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|Title:||Outcomes when congenital heart disease is diagnosed antenatally versus postnatally in the UK: a retrospective population-based study|
|Authors:||Peake, Lewis K .|
Draper, Elizabeth S.
Budd, Judith L. S.
|Citation:||BMC Pediatrics, 2015, 15, 58|
|Abstract:||BACKGROUND: For major congenital heart disease, the benefits of antenatal diagnosis on some post-natal measures have been suggested. However, findings have been inconclusive and focus on short term outcome measures alone with little data from a UK population. Our aim is to describe differences in reported outcomes for patients born with isolated Hypoplastic Left Heart Syndrome or Transposition of the Great Arteries in a UK population, following either antenatal or postnatal diagnosis. METHODS: Retrospective population-based study with case note review covering a 15 year period (1st January 1998 to 31st December 2012) in the British county of Leicestershire. Cases were identified from two local registers: the East Midlands and South Yorkshire Congenital Anomaly Register and a list of surgical patient held by the East Midlands Congenital Heart Centre. RESULTS: In total 52 cases of Hypoplastic Left Heart Syndrome or Transposition of the Great Arteries were identified with 24 (46.2%) diagnosed antenatally. Maximum and minimum follow up was 181 and 16 months respectively. Median follow up was 83 months (IQR: 44-111). The risk of intubation in the postnatal period (OR: 4.64, 95% CI: 1.40 - 15.32) was greater in cases of Hypoplastic Left Heart Syndrome or Transposition of the Great Arteries diagnosed after birth when compared to those diagnosed antenatally. There was a non-significant increase in the risk of metabolic acidosis in the postnatal period (OR: 12.5, 95% CI: 0.64 - 245.46). No differences in mortality or long-term outcomes were demonstrated between antenatally and postnatally diagnosed cohorts. CONCLUSIONS: These results confirm data from American and European populations that, for a British population, an antenatal diagnosis of a major congenital heart disease can have a favourable impact on some postnatal outcome measures. There appears to be no evidence that time of diagnosis impacts on long-term outcome measures.|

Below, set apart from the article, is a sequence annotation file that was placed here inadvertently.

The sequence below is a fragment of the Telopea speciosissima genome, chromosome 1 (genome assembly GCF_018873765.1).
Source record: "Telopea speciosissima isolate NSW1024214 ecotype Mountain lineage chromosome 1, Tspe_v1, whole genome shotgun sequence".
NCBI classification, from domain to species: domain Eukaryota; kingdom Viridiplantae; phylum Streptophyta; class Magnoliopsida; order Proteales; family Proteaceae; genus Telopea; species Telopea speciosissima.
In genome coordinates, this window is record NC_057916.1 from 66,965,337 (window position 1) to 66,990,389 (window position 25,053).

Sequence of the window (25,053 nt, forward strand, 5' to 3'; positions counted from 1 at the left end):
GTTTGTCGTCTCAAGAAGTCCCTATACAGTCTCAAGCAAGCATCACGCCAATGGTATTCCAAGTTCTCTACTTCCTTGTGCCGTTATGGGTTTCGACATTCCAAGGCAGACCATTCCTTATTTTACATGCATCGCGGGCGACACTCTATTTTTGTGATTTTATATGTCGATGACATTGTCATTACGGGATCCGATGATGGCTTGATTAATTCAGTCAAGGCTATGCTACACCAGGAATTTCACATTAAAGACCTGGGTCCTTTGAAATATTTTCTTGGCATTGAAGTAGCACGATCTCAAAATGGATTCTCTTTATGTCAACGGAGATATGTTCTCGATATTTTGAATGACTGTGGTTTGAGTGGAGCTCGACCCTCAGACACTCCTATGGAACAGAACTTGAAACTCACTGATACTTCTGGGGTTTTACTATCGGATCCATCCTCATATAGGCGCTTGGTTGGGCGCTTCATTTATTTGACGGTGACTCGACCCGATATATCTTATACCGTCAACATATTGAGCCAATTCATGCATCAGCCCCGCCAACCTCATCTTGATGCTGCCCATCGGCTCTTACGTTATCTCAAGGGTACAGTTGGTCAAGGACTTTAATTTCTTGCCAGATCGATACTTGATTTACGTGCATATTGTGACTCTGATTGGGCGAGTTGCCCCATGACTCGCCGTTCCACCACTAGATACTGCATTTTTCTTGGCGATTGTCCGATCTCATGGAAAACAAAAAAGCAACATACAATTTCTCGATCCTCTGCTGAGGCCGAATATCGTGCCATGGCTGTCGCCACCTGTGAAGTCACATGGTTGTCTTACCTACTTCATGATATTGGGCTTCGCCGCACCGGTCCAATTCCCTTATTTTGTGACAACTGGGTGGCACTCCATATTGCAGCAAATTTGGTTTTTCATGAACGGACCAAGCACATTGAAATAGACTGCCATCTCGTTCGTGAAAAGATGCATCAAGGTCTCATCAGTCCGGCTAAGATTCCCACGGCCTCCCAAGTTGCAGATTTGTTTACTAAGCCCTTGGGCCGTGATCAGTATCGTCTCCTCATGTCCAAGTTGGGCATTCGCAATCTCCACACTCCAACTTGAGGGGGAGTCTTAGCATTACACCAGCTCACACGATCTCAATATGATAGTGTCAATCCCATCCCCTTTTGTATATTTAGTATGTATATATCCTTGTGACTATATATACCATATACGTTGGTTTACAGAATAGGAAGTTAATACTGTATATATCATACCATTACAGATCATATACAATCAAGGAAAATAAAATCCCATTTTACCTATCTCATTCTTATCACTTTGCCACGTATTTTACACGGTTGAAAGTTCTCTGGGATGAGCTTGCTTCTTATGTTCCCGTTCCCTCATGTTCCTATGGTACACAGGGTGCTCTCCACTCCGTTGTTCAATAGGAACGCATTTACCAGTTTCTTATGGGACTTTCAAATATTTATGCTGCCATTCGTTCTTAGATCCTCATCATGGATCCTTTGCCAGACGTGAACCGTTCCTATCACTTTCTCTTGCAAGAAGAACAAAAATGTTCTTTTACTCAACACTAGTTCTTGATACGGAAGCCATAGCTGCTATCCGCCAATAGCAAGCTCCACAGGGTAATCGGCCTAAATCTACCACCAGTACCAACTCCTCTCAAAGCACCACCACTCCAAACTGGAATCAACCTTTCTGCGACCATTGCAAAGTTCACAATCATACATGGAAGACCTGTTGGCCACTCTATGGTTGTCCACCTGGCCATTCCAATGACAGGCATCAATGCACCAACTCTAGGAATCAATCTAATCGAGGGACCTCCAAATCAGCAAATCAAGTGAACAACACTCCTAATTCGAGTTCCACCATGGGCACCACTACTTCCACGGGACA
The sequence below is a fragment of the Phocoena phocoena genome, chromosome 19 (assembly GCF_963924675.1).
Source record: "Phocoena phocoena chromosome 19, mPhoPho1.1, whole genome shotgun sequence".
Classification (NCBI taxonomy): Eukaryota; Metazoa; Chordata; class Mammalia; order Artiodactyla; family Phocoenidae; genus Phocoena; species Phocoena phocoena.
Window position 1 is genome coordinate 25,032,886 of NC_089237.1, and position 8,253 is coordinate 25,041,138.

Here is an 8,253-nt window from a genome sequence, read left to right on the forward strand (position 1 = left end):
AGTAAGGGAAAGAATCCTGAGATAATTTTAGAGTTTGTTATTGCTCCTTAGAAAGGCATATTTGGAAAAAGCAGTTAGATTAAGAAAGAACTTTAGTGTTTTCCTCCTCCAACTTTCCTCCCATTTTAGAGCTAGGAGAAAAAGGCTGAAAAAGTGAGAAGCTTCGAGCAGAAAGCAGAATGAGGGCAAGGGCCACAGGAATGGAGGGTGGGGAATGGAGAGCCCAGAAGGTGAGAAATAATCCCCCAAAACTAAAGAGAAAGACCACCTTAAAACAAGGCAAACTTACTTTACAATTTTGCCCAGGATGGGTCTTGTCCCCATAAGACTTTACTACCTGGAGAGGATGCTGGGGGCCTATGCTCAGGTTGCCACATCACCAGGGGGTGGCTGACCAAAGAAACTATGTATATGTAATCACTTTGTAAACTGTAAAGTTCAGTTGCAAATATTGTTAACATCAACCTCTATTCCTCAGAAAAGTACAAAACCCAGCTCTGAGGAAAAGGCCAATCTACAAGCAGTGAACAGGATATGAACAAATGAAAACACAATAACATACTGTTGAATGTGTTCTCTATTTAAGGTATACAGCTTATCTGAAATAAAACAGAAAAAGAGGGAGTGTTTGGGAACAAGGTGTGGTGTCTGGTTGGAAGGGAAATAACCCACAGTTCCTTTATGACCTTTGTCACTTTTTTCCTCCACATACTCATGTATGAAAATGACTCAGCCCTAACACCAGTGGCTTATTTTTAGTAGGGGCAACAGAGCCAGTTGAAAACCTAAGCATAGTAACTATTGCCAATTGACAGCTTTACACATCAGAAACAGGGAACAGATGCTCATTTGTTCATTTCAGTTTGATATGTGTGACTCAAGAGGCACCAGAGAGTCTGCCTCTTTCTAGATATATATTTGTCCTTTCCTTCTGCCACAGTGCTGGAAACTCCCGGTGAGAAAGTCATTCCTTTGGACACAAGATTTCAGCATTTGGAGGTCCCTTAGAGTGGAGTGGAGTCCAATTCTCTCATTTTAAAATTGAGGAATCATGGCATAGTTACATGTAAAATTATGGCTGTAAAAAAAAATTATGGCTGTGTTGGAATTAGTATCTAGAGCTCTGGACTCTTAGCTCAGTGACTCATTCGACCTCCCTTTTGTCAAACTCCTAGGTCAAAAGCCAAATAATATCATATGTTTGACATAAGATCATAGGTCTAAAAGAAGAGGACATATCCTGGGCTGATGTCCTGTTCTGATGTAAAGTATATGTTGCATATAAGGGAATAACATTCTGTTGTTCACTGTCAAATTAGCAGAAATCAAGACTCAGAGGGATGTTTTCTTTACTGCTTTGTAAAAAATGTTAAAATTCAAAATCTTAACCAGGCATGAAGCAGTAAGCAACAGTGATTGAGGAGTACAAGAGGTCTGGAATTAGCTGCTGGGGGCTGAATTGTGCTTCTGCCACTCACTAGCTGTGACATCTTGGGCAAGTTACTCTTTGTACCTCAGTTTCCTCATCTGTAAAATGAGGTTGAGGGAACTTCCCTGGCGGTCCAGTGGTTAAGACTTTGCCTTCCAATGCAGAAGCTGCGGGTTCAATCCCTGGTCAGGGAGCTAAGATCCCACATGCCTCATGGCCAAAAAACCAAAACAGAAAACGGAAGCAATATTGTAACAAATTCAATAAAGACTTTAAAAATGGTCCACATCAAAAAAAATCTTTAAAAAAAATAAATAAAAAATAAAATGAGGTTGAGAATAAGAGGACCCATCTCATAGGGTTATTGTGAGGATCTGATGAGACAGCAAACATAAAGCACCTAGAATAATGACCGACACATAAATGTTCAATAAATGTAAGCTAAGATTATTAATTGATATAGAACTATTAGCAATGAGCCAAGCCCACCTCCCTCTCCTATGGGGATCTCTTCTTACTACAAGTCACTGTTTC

|Rights:||Copyright © 2015 Peake et al. This is an Open Access article distributed under the terms of the Creative Commons Attribution License (http://creativecommons.org/licenses/by/4.0), which permits unrestricted use, distribution, and reproduction in any medium, provided the original work is properly credited. The Creative Commons Public Domain Dedication waiver (http://creativecommons.org/publicdomain/zero/1.0/) applies to the data made available in this article, unless otherwise stated.|
|Appears in Collections:||Published Articles, Dept. of Health Sciences|
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